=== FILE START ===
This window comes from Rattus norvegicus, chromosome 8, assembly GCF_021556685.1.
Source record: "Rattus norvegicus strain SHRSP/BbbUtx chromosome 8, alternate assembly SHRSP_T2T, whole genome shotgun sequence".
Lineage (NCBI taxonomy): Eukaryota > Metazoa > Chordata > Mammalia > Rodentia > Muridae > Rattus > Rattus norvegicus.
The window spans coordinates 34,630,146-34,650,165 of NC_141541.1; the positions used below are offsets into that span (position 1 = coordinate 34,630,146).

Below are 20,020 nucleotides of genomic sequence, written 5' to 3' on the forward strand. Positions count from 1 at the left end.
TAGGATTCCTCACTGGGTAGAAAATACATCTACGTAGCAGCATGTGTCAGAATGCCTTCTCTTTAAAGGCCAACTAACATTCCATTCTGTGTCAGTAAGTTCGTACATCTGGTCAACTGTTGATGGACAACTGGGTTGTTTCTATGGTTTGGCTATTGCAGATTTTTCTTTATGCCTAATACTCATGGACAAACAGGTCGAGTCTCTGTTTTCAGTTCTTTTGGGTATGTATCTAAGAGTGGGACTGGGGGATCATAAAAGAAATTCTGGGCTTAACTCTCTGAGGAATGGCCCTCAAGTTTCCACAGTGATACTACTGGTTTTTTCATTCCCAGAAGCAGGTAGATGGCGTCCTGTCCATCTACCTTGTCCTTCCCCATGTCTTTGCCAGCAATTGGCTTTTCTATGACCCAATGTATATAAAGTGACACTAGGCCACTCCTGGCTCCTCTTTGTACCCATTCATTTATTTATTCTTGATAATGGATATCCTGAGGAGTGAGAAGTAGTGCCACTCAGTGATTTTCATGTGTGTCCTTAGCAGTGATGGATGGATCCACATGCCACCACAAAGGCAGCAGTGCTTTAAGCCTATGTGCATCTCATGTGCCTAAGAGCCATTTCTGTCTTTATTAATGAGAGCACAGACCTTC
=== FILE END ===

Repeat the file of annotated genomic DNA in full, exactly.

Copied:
This window comes from Rattus norvegicus, chromosome 8, assembly GCF_021556685.1.
Source record: "Rattus norvegicus strain SHRSP/BbbUtx chromosome 8, alternate assembly SHRSP_T2T, whole genome shotgun sequence".
Lineage (NCBI taxonomy): Eukaryota > Metazoa > Chordata > Mammalia > Rodentia > Muridae > Rattus > Rattus norvegicus.
The window spans coordinates 34,630,146-34,650,165 of NC_141541.1; the positions used below are offsets into that span (position 1 = coordinate 34,630,146).

Below are 20,020 nucleotides of genomic sequence, written 5' to 3' on the forward strand. Positions count from 1 at the left end.
TAGGATTCCTCACTGGGTAGAAAATACATCTACGTAGCAGCATGTGTCAGAATGCCTTCTCTTTAAAGGCCAACTAACATTCCATTCTGTGTCAGTAAGTTCGTACATCTGGTCAACTGTTGATGGACAACTGGGTTGTTTCTATGGTTTGGCTATTGCAGATTTTTCTTTATGCCTAATACTCATGGACAAACAGGTCGAGTCTCTGTTTTCAGTTCTTTTGGGTATGTATCTAAGAGTGGGACTGGGGGATCATAAAAGAAATTCTGGGCTTAACTCTCTGAGGAATGGCCCTCAAGTTTCCACAGTGATACTACTGGTTTTTTCATTCCCAGAAGCAGGTAGATGGCGTCCTGTCCATCTACCTTGTCCTTCCCCATGTCTTTGCCAGCAATTGGCTTTTCTATGACCCAATGTATATAAAGTGACACTAGGCCACTCCTGGCTCCTCTTTGTACCCATTCATTTATTTATTCTTGATAATGGATATCCTGAGGAGTGAGAAGTAGTGCCACTCAGTGATTTTCATGTGTGTCCTTAGCAGTGATGGATGGATCCACATGCCACCACAAAGGCAGCAGTGCTTTAAGCCTATGTGCATCTCATGTGCCTAAGAGCCATTTCTGTCTTTATTAATGAGAGCACAGACCTTC